Description of the Stock Appreciation Rights Plan

On October 4, 2018, the Board adopted a stock appreciation rights plan (the “SAR Plan”) for the benefit of its consultants (the “Eligible Participants”) and those of its subsidiaries.

The goal of the SAR Plan is to increase the interest in the Corporation’s welfare of those consultants who share a responsibility for the growth of the business of the Corporation and its subsidiaries, to incentivize such consultants to continue their services with the Corporation, to reward those consultants for the performance of their services and to attract and retain highly qualified persons to provide services to the Corporation as consultants.

The Board administers the SAR Plan and has the authority to delegate the administration of the SAR Plan to a committee or a plan administrator. On October 4, 2018, the Board delegated the administration of the SAR Plan to the President and Chief Executive Officer of the Corporation. As a delegate, the President and Chief Executive Officer has the discretion to designate the Eligible Participants and to determine the number of SARs to be granted (after consulting the Chair of the Board), the vesting period and the expiry date of each SAR. The President and Chief Executive Officer also has the authority to interpret and take such other actions as he deems advisable in order to administer the terms of the SAR Plan.

Under the terms of the SAR Plan, Eligible Participants are being granted stock appreciation rights (“SAR”) entitling them to receive cash equal to the difference between the SAR price and the market value of the Corporation’s Common Shares when the SARs are redeemed. The SAR Plan is non-

 

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dilutive. The SAR price is equal to the closing price of the Common Shares on the TSX on the last trading day preceding the date of grant. SARs may not be granted for a period longer than ten (10) years and SARs are not assignable or transferable, except by will or by the laws of succession.

Termination of the services of an Eligible Participant for cause voids all SARs granted to an Eligible Participant. If an Eligible Participant ceases to provide services to the Corporation or its subsidiaries for reasons other than for death or for cause, all unvested SARs, if any, shall become void and all vested SARs may be exercised within a period of one hundred eighty (180) days following the date of termination, unless they expire prior to such 180-day period. In the case of death of an Eligible Participant, all vested SARs may be exercised by the liquidator, executor or administrator of the estate of the Eligible Participant within twelve (12) months from the death of the Eligible Participant, unless they expire prior to such 12-month period. All unvested SARs on the date of an Eligible Participant’s death become void.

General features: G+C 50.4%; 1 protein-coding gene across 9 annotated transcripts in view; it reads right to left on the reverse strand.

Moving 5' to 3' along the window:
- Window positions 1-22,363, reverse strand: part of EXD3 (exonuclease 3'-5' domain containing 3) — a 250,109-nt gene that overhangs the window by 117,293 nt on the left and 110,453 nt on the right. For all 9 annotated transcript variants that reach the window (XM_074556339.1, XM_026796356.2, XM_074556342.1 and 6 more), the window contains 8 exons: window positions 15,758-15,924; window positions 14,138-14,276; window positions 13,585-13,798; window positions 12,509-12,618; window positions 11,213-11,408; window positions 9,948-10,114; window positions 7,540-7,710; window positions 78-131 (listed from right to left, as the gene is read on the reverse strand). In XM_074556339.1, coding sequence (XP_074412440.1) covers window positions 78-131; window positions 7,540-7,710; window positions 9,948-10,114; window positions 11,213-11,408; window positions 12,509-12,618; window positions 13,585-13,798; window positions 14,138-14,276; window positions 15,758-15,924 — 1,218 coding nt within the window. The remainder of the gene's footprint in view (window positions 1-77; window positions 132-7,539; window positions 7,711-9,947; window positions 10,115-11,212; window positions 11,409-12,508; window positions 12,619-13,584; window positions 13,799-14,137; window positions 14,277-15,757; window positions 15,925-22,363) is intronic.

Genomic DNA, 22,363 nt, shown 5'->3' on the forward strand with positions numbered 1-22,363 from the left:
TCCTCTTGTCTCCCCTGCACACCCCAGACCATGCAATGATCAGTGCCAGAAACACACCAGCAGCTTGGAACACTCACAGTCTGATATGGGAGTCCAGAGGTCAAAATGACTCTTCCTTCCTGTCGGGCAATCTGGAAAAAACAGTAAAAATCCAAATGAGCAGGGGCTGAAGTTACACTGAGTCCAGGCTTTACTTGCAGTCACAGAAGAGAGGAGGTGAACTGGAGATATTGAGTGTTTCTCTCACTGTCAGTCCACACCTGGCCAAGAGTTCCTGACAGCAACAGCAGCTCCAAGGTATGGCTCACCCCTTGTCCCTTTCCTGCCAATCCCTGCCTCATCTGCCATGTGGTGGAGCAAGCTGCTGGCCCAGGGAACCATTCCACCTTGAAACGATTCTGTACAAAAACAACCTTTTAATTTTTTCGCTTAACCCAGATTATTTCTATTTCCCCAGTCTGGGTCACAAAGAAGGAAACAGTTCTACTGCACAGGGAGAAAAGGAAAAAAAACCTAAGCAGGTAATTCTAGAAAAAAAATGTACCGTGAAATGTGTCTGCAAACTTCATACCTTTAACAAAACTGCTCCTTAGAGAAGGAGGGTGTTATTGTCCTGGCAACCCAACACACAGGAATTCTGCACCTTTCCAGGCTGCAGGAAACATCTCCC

The SAR Plan contains other usual provisions regarding its amendments and compliance with foreign regulations when Eligible Participants are non-Canadian.

During the fiscal year ended November 30, 2023, no SAR was granted to Eligible Participants. As at November 30, 2023, there were 24,375 SARs issued and outstanding and, as of the date of this Circular, 20,625 SARs were issued and outstanding.

Inducement Options

In addition to the long-term incentive program described above, the Board may, from time to time, in compliance with the rules of the TSX and the NASDAQ stock market, grant options to induce an individual to enter into an employment agreement with the Corporation.

 

2.

Summary Compensation Table

The table below details all components of the compensation paid to the Named Executive Officers for the fiscal years ended November 30, 2023, November 30, 2022, and November 30, 2021. Except as described in the notes below, these amounts were paid in Canadian dollars and were converted into U.S. dollars using the average exchange rate for the fiscal year ended November 30, 2023 (CAD1.00 = $0.7404), November 30, 2022 (CAD1.00 = $0.7722), and November 30, 2021 (CAD1.00 = $0.7979).